Illnesses like breast cancer can have an effect on you in ways that other people may not always be able to understand. No matter how much you try to explain, and no matter how strong of a bond you share with your family or friends, ultimately, only you know what’s going on with your body. The lack of understanding can create a strain on your relationships, friendships and everyday life.

Usually, we tend to only discuss the more obvious breast cancer-related factors like breast cancer symptoms, diagnosis, treatments, and causes. But, we forget that the mental and emotional impacts of breast cancer are just as important to address. These mental and emotional impacts often take a toll on relationships.

Here are some impacts that emotional and mental trauma associated with breast cancer can have on your relationships and social life, and how you can overcome them:

1. Intimacy with your partner

Breast cancer treatment can come with a heavy baggage of scars, weight changes, loss of breasts and lots of emotional outbreaks. Understandably, this can leave you feeling self-conscious and negative towards the thought of exposing your body. All these feelings can have a negative effect on your desire for intimacy.

Similarly, your partner may also need time to accept what’s happened. It’s just as scary for them as it is for you! Some partners may take an overly protective role, meaning they’ll try their best to protect you from further distress. They may decide not to mention or initiate being physical in fear of hurting or upsetting you.

In order to minimize the chance of misunderstandings, your best bet is to be open and honest with your partner. An open line of communication will not only strengthen your relationship but will also allow you mental peace as well as allowing your partner to respond to your needs effectively. Without communication, you both may end up making assumptions about each other without realizing it. And that is a recipe for disaster! Communication really is key.

In order to achieve intimacy, you don’t have to go all the way. There are other ways you can enhance intimacy for example: holding hands, having meaningful conversations or simply spending quality time with each other. It may also be helpful to go to couples therapy and talk to a counselor to help you if you’re finding it difficult to speak to each other.

2. Losing connection with your friends

Going through cancer is not easy. In fact, let me rephrase it, it’s probably one of the most difficult things you’ll ever have to go through. Constant visits to the hospital, medications, uncertainty of how you’ll feel the next day, weakness and emotional trauma it’s energy draining!

Staying in bed and eating last night’s leftover pizza may sound much more appealing than enjoying a 3-course meal in a fancy restaurant with your besties. And guess what? That’s totally okay! A cancer diagnosis can challenge friendships. But honestly, you’ll lose some and you’ll gain some.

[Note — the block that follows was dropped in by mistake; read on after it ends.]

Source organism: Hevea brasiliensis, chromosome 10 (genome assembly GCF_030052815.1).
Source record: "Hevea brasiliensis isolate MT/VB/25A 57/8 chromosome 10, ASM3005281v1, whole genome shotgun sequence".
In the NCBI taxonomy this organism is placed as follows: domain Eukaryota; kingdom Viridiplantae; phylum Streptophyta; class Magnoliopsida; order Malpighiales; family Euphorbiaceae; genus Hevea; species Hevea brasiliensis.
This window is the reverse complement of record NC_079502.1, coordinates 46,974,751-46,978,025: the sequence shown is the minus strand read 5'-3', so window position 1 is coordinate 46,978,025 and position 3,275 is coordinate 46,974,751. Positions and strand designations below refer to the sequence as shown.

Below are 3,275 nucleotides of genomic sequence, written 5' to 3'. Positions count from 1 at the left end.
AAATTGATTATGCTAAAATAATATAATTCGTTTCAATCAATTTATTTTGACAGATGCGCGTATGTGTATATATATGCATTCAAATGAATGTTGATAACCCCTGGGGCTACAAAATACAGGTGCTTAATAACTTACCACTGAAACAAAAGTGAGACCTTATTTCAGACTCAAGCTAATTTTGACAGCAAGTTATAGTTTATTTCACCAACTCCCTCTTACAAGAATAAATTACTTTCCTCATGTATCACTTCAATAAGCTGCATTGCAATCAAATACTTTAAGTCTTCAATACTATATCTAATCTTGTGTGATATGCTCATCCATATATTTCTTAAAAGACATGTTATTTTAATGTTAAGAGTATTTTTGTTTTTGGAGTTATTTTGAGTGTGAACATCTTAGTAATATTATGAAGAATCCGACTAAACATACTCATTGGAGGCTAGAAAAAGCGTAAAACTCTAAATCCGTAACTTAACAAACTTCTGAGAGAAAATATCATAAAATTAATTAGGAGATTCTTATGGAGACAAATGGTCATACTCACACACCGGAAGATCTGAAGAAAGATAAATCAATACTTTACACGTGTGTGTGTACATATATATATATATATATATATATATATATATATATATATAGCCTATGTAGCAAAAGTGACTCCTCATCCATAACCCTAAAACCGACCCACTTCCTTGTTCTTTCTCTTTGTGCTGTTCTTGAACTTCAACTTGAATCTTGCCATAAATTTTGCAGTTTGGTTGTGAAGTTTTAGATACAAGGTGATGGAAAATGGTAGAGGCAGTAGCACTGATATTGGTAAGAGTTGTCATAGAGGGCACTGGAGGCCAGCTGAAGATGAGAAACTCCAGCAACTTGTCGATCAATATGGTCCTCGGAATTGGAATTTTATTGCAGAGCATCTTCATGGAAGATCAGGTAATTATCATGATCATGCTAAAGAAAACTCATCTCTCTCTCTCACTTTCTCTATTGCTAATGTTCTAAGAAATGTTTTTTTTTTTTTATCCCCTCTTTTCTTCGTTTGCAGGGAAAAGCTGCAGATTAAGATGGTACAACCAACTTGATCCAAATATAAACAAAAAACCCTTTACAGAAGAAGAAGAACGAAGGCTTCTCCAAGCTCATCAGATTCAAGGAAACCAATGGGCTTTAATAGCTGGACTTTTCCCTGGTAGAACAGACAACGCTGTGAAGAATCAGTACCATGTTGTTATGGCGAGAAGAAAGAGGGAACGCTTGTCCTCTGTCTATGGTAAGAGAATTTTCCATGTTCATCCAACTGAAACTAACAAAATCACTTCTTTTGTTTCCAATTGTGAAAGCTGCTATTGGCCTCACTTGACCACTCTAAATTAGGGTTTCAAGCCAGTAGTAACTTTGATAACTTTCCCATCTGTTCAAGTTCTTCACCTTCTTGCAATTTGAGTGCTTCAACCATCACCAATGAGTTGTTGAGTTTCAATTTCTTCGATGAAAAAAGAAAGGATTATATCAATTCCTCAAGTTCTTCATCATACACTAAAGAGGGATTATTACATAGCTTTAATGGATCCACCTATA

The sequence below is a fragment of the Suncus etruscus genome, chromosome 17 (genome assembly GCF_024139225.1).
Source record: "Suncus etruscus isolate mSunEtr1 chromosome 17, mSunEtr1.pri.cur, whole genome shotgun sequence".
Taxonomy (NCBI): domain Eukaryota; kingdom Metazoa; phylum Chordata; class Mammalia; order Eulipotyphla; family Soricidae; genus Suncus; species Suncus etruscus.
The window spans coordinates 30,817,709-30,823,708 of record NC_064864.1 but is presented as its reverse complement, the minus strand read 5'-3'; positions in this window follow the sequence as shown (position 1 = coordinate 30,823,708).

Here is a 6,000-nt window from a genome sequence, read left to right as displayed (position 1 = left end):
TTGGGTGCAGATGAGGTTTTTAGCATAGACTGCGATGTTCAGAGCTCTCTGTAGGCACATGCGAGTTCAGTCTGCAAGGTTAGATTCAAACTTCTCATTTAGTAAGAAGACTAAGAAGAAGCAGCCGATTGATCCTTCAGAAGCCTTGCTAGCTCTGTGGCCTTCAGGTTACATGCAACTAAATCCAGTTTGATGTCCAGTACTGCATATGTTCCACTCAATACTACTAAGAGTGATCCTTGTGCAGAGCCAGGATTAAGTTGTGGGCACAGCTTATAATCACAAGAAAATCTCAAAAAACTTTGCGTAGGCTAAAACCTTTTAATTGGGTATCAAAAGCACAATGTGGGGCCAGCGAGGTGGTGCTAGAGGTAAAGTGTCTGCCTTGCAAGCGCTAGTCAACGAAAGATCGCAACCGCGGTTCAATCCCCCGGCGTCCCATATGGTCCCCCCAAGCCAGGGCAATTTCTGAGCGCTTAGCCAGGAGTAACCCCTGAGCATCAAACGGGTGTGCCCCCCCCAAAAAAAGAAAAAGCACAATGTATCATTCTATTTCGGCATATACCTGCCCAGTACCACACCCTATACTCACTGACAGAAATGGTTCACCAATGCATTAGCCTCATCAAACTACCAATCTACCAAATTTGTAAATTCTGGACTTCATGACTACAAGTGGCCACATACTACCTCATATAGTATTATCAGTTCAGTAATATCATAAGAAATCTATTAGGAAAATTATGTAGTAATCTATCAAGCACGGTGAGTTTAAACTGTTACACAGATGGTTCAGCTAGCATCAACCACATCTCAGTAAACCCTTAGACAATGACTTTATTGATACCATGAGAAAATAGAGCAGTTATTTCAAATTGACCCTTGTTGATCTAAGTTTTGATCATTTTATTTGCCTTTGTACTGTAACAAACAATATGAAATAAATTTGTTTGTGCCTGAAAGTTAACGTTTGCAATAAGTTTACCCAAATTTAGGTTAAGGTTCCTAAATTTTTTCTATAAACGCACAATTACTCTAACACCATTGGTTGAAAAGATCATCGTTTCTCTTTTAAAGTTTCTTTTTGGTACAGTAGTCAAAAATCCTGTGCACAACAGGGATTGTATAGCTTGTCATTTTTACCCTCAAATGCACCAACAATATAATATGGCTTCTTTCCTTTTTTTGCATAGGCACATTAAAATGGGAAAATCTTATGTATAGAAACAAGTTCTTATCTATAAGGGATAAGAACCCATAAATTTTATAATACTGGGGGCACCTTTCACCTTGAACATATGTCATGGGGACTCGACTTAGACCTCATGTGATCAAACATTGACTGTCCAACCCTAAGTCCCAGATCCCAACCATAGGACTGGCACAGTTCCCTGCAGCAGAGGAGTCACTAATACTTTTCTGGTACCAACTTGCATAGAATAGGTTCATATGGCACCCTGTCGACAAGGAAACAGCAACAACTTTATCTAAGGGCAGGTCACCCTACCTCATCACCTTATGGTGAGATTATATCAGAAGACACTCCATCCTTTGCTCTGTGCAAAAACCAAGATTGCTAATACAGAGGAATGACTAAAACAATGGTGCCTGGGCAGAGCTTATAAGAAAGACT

Everyone reacts to this news in their own way. Some friends might avoid you in fear of saying the wrong thing whilst other friends will cheer you on in your race against cancer. You might be the one to pull away as you may not have the energy to maintain your friendships alongside dealing with treatment and a whirlwind of emotions.

No one deserves to face a battle such as cancer alone so here are some things you can do to make it easier to maintain your friendships:

A. Communication

I’m going to continue repeating this until it is drilled into your mind. Seriously, I’m not joking. Be open with your friends in order to provide them with an opportunity to support you in ways that you need. Don’t be afraid to be direct. If you don’t want to talk about your cancer let them know. They’re your friends and they’ll understand.

B. Assign one person to medical updates

It can be tiring, stressful and just downright annoying to repeat the same information over and over again. It could be helpful to assign one person to communicate your medical information with others. This way everyone will stay up to date and you won’t have to worry about repeating the same details over and over.

C. Know your limits

Don’t feel pressured to accept every invitation. Let people know if you don’t be want to be invited to social events, let them know your limits.

3. Cancer and the workplace

Often, cancer patients find it difficult to relate to co-workers and adjust to the work environment after a cancer diagnosis. It is important to understand that your co-workers and even your employer has a relationship with you and breast cancer might affect this relationship impacting your career ultimately. Since breast cancer treatment may mean taking more time off from work because of hospital appointments, maintaining a good relationship with everyone at work is important. You may not want to talk to your co-workers regarding your situation openly because of fear of being treated differently. And again that’s normal. Just keep updating them about your work and remain in touch to remind them that you’re still a part of your workplace.

Talk to your manager about providing resources to help you manage your cancer at work. See if they can provide work from home opportunities where you can still work but from the comfort of your home.

Open communication with colleagues is helpful to get past feelings of uncertainty and to help bring a sense of normality. However, you should use your judgment about how much to share about your cancer and treatment along with whom to share these things with.

Remember, your relationships are precious. Don’t let breast cancer hinder you from loving unconditionally. You are a survivor and nothing can stop you from bettering your relationship.

So gear up today and write your own happily ever after, after breast cancer!

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